Famous Orators – 5 Lessons from William Bourke Cockran
Today is a special day in the world of public speaking and communication. Today is the 89th anniversary of the death of William Bourke Cockran, who in my estimation may be one of the greatest speakers of all time. Who is William Bourke Cockran, and how can I make such a bold statement, having never witnessed him speak, as he passed away well before speeches were recorded on video?
I have been fascinated by the ability of an individual to influence through spoken word since I was a young boy. I am often asked what orator has had the biggest impact on me, and my oratorical role model is Sir Winston Churchill. And who was Churchill’s oratorical role model?
William Bourke Cockran, a Congressman from New York City in the early 1900s was described in his day as the greatest orator in the land. He also served as a role model, and the oratorical role model, for a young Winston Churchill. It was not just Churchill who held Cockran in such high regard as an orator – it was the vast majority of his peers. The sad fact is that William Bourke Cockran might be the greatest speaker who no one knows about. Books are few and far between, with my favorite being Becoming Winston Churchill: The Untold Story of Young Winston and his American Mentor, written by Michael McMenamin and Curt Zoller. There are not many internet resources dedicated to Cockran, and even his Wikipedia entry is lacking.
Congressman Cockran was noted for his ability to move colleagues and constituents to support causes or even change positions due his magnificent oratory. Churchill once wrote to Cockran, about Cockran, “…there are few more fascinating experiences than to watch a great mass of people under the wand of a magician….”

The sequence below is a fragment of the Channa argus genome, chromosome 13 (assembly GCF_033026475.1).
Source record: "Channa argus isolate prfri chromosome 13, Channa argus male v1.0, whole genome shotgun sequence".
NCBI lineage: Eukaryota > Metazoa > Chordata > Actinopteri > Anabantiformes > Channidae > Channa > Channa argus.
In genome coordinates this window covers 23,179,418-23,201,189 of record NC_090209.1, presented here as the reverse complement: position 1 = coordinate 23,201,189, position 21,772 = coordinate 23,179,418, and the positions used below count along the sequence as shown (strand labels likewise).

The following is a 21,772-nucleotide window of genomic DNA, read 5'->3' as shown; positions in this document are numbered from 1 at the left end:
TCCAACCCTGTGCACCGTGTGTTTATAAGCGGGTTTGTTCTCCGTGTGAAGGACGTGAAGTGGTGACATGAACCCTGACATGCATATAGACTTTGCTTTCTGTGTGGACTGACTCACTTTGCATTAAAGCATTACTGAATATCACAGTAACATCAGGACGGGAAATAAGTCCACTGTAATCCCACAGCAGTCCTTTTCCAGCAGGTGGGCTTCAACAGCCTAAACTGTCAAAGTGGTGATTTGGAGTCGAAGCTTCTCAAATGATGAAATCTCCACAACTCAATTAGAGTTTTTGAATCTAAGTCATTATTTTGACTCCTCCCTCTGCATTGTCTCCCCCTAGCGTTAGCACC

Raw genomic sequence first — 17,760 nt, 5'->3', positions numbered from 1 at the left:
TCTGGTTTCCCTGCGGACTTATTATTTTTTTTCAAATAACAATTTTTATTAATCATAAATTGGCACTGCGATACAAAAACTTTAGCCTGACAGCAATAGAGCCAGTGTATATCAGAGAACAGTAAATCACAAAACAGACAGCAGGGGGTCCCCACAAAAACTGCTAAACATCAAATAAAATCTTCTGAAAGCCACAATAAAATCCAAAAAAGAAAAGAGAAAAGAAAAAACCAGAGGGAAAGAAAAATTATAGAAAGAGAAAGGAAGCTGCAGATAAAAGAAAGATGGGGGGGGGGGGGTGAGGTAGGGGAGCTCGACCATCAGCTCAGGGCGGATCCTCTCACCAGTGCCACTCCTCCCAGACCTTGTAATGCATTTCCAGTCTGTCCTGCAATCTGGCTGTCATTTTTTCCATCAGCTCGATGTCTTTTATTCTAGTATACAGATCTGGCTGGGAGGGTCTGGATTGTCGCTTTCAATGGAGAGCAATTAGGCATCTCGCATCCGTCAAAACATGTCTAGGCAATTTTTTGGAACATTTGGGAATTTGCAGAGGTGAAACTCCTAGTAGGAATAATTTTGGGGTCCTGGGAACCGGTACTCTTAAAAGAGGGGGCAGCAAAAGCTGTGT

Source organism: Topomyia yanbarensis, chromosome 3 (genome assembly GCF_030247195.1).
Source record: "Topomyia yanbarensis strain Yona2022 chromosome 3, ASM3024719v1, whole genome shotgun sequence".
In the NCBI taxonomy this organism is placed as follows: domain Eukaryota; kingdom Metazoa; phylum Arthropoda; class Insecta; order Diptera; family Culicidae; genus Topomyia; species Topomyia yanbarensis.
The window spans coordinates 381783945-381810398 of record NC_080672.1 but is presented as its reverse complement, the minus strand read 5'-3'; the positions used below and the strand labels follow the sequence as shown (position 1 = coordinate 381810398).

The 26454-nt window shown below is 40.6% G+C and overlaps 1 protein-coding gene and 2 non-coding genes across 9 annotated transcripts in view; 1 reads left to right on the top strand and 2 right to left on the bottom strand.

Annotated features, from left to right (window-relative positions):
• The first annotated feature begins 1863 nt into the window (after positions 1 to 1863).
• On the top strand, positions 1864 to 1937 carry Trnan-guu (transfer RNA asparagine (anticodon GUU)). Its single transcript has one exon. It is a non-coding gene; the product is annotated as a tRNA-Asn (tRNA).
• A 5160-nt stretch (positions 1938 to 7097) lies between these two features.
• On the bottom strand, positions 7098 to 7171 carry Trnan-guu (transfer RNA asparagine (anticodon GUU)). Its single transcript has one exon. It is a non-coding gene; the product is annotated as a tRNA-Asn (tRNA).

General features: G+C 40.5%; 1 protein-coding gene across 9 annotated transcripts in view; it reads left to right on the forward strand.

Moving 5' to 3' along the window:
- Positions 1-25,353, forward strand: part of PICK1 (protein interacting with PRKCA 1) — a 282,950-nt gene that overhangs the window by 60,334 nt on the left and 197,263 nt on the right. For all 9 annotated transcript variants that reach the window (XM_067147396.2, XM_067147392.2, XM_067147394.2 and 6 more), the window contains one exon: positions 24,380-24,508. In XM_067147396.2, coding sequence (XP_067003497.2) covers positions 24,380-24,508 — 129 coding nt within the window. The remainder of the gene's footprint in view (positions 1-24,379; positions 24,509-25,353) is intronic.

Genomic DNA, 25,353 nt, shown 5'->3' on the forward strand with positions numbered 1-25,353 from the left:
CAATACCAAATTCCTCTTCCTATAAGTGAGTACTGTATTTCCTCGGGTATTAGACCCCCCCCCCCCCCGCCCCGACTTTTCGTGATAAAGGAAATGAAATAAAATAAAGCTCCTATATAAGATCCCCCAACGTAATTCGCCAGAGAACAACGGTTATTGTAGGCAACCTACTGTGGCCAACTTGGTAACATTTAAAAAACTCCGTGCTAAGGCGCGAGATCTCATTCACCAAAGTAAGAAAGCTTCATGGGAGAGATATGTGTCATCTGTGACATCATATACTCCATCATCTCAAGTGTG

Finding information might be difficult, but there are clear lessons that young Churchill and many other leaders took away from Cockran. Here are a few, some taken from books, comments from Cockran’s congressional colleagues, and my choice as the the best essay about his public speaking strengths, written by Professor Brian Leggett:
1. Rhythm – Every speech should have a rhythm, although most don’t. Cockran was known for his rhythmic speeches, and many noticed, including Churchill;
2. Presence – Cockran knew the power of presence and using both his body, gestures and his voice to captivate and move (so can you – no matter your body type, height, weight, voice, you can use your best qualities to your advantage, and EVERYBODY has natural strengths – it is just a matter of finding them;)
3. Conversational language – Every presentation is a conversation, verbally and non-verbally;
4. Power of Delivery;
5. Subject Matter Expertise – Cockran was known not only for his oratorical skill, but for his mastery of the subject upon which he spoke;
“Much has been said and written about his ability as an orator. For ages to come his will be the standard upon which men of similar genius will be judged. In all history of the world, no man has surpassed and few have equaled him.”